In front of this little building are two very neglected fig bushes. The one on the right had a big tree growing in the middle of it. That's been cut out:
The one on the left was appalling, totally overgrown with thick vines. How was it even still alive? I rooted the vines out aggressively and cleared the area around the little bush. Hopefully next year I'll go a better job all through the summer.
Here's a side-by-side shot of the older chickens in the orchard (on the right), and if you look carefully, the newer chickens on the left, back behind that building in their new yard.
(Those funny-looking contraptions are boat stands.) The seven chickens know each other quite well now. They spend most of the day on either side of the fence, taking dust baths and cooing at each other. The new hens aren't laying yet, so I'm lucky to get two eggs per day. Usually only one. Punkin and Ethel are slowing down a bit.
The pecan hulls are beginning to turn, in the trees.
Baby and Ned both dig massive holes in the pasture. You could break a foot in them. We look down as we walk.
Adam's latest plan for willow trees is off and running! Here's our "mother willow tree," a pitiful, fallen-over plant, but with lots of new, soft branches.
Adam cuts them and soaks them in water until they sprout new root buds and some new leaves. This week he dug small holes (which had water in them, it's been so wet) and put them in the soil.
This is the wet corner where he's planting willow trees.
I've put two marjoram plants into my new tea bed. And I have four pots of spindly mint.
My lambs' ears are very bedraggled but still alive after the rains.
I still have one tomato plant with pretty cherry tomatoes!
And from one of those fig bushes, two deep purple figs.
Here's my first loofah! I worried that I would not get any, then just one or two. Now? I counted yesterday, and I have at least 24 loofahs on the vine, and probably more coming. I suppose they come on later in the year?
It's lovely weather for drying Adam's t-shirts on the line.
Here's what's on the loom:
I bought a pumpkin at WalMart. I always do, each autumn. I'd love 50 pumpkins, all growing out in the field, and maybe some year we'll have success that way. But I must have at least one.
And I painted it, for my Autumn Journal.
In addition, in the garden we have:
Sweet potatoes, looking lovely and blooming still, to be dug up in the month
White potatoes, not as prolific as we'd hoped, but new ones popping up
Asparagus, which we'll leave alone for now, quite healthy
Loofahs abundant, from which I'll save seeds
Lots of lovely kale
Some mixed greens, plus collards that aren't up yet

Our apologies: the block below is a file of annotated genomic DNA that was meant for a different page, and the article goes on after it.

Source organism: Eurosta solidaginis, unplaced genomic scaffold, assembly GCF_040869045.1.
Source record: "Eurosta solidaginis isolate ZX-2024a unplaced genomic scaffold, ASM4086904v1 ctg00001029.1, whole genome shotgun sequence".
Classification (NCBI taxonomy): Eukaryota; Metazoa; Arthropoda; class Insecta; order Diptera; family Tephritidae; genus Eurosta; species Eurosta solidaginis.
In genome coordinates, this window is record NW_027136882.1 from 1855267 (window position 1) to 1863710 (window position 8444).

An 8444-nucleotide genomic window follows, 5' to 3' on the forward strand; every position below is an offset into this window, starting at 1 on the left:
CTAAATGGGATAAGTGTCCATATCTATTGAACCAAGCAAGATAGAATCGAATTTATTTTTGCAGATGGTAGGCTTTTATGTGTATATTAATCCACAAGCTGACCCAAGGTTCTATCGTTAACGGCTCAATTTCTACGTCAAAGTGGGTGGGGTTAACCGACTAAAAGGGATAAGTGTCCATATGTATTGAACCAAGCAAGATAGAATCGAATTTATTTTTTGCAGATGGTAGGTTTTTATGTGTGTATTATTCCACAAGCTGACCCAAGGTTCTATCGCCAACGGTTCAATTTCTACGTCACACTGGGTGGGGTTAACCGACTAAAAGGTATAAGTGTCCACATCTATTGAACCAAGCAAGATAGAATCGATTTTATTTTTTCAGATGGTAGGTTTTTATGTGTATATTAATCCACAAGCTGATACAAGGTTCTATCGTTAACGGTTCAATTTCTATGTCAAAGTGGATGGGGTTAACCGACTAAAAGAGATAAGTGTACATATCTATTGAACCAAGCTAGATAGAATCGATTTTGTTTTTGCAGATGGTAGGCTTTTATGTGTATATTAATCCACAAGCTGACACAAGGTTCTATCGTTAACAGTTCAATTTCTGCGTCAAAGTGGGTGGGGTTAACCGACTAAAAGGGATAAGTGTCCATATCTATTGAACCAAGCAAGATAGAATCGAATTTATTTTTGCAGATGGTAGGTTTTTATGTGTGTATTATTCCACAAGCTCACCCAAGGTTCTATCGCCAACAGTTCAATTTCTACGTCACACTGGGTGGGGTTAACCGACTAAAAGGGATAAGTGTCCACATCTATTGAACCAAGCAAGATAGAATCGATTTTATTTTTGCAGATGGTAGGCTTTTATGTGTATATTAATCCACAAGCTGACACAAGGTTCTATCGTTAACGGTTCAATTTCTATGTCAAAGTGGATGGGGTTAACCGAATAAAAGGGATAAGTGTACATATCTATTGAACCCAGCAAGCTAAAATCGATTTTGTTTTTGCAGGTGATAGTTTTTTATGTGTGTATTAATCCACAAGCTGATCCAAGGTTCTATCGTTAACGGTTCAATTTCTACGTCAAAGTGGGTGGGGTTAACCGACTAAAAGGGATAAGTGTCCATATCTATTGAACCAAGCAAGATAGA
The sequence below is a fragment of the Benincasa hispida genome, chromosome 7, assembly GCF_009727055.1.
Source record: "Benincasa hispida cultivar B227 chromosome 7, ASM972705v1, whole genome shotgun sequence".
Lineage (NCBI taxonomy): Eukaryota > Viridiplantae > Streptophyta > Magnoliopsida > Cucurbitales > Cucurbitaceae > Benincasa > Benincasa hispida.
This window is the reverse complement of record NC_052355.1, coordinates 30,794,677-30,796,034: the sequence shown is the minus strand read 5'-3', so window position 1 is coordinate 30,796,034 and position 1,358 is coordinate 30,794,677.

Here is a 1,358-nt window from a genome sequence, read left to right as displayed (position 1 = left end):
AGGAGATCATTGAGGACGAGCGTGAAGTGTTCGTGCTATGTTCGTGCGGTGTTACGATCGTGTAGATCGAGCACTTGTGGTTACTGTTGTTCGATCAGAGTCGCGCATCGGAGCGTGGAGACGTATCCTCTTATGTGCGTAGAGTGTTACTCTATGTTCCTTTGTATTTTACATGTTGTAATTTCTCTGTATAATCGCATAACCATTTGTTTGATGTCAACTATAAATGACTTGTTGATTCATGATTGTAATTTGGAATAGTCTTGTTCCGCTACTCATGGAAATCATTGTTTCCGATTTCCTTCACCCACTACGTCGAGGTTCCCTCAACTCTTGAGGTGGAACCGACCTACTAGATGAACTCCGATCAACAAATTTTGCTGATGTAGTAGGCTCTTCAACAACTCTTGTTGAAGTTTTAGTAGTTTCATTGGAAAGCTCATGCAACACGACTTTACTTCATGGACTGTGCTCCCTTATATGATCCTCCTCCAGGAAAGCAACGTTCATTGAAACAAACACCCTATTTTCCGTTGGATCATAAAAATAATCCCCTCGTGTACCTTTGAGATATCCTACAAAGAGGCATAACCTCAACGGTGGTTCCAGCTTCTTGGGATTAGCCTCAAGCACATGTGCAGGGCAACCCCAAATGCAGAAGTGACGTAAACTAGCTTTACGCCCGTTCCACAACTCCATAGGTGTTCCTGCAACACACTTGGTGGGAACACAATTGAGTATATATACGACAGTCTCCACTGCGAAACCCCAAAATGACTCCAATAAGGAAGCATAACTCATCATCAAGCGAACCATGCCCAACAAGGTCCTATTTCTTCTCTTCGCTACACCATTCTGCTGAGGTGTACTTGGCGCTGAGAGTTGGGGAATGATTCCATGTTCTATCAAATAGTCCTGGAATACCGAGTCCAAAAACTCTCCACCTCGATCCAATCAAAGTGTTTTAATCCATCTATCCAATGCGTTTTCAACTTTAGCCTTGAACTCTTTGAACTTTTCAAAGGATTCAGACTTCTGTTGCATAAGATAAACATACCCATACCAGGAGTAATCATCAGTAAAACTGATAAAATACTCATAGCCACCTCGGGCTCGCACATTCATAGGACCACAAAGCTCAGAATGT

Peas, which we hope will come along soon
Garlic (5 heads divided) beginning to come up
About 75 onion sets, I think, just put into 2 beds
Blue Lake bush beans, just about ready to bloom
I'm pleased with our fall garden this year. I didn't know how much you could still grow in autumn, in the South!
I envy you being able to grow sweet potatoes!!ReplyDelete
Wow, that one egg looks like a double-yolker! I love willows. I hope they thrive in that corner. Happy farming and weaving. :)ReplyDelete
You guys are really doing great there on your farm. I am proud of you and happy for you.ReplyDelete
Thank you, FL!Delete
Sure lots going on at the farm!! : )ReplyDelete
What pretty eggs.
Thanks, Karen. As those two hens get older, their eggs are getting bigger.Delete
There's so much going on at your place. I love hearing about your garden crops. I cannot grow anything in winter months so it will be fun to watch you do it. I did sow a little lettuce and put the garlic in, but my garlic will come up a little and then go to sleep over winter to grow again in spring/summer. Your loufahs are wonderful! They need a long growing season, I think.ReplyDelete
LOVE the scarf (?) on the loom. Gorgeous colors and pattern.
Yes, it will be a scarf. It's a houndstooth pattern. The loofahs do take a long time, I think. I started them about the same time I was putting tomatoes in the ground (which we do earlier than most), and they are now heavy with loofahs, but it's better to let them dry on the vine as much as possible, until the just before the first frost.Delete
I meant to comment on your pumpkin painting! LOVE IT! You do nice work. Can't wait to see more fall journal pages.ReplyDelete
Phew! Busy as usual. I saw white pumpkins in my local shop...a bit spooky, but I suppose that was the whole point of them.ReplyDelete
I agree, Una. But I will take any pumpkins I can get, haha! The big orange ones are still my favorite.Delete
I'm growing luffas this year too. Have never done it before, so it is a learning experience! Fun to read that you are growing them too. Looks like busy days on your farm. I know it is here!ReplyDelete
The figs are fascinating! Look at you go, MK! You're a good farmer.ReplyDelete